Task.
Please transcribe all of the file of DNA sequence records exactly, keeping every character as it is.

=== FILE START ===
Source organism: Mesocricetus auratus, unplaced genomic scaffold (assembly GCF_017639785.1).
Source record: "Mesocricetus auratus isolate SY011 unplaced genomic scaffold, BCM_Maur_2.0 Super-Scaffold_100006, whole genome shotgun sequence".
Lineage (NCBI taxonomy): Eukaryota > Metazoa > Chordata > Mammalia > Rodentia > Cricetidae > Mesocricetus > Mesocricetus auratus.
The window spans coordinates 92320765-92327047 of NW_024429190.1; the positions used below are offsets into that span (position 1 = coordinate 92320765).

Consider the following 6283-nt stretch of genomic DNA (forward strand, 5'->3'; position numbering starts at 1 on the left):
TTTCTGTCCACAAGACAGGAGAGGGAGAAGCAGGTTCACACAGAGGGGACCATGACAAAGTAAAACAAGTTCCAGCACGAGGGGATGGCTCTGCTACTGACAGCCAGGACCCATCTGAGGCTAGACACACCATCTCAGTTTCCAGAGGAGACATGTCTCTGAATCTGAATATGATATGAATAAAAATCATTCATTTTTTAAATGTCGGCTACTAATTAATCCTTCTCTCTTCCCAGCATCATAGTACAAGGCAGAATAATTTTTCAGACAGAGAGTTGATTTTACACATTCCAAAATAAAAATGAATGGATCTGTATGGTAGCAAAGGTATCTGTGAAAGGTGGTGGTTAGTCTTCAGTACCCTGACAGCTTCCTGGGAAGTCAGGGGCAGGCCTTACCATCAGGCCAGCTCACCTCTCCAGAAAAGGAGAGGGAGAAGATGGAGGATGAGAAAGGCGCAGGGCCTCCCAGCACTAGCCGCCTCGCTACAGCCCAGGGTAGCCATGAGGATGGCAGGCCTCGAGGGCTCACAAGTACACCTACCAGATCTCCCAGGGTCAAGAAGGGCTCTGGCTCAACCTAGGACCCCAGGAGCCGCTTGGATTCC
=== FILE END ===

Source organism: Mesocricetus auratus, unplaced genomic scaffold (assembly GCF_017639785.1).
Source record: "Mesocricetus auratus isolate SY011 unplaced genomic scaffold, BCM_Maur_2.0 Super-Scaffold_100006, whole genome shotgun sequence".
Lineage (NCBI taxonomy): Eukaryota > Metazoa > Chordata > Mammalia > Rodentia > Cricetidae > Mesocricetus > Mesocricetus auratus.
The window spans coordinates 92320765-92327047 of NW_024429190.1; the positions used below are offsets into that span (position 1 = coordinate 92320765).

Consider the following 6283-nt stretch of genomic DNA (forward strand, 5'->3'; position numbering starts at 1 on the left):
TTTCTGTCCACAAGACAGGAGAGGGAGAAGCAGGTTCACACAGAGGGGACCATGACAAAGTAAAACAAGTTCCAGCACGAGGGGATGGCTCTGCTACTGACAGCCAGGACCCATCTGAGGCTAGACACACCATCTCAGTTTCCAGAGGAGACATGTCTCTGAATCTGAATATGATATGAATAAAAATCATTCATTTTTTAAATGTCGGCTACTAATTAATCCTTCTCTCTTCCCAGCATCATAGTACAAGGCAGAATAATTTTTCAGACAGAGAGTTGATTTTACACATTCCAAAATAAAAATGAATGGATCTGTATGGTAGCAAAGGTATCTGTGAAAGGTGGTGGTTAGTCTTCAGTACCCTGACAGCTTCCTGGGAAGTCAGGGGCAGGCCTTACCATCAGGCCAGCTCACCTCTCCAGAAAAGGAGAGGGAGAAGATGGAGGATGAGAAAGGCGCAGGGCCTCCCAGCACTAGCCGCCTCGCTACAGCCCAGGGTAGCCATGAGGATGGCAGGCCTCGAGGGCTCACAAGTACACCTACCAGATCTCCCAGGGTCAAGAAGGGCTCTGGCTCAACCTAGGACCCCAGGAGCCGCTTGGATTCC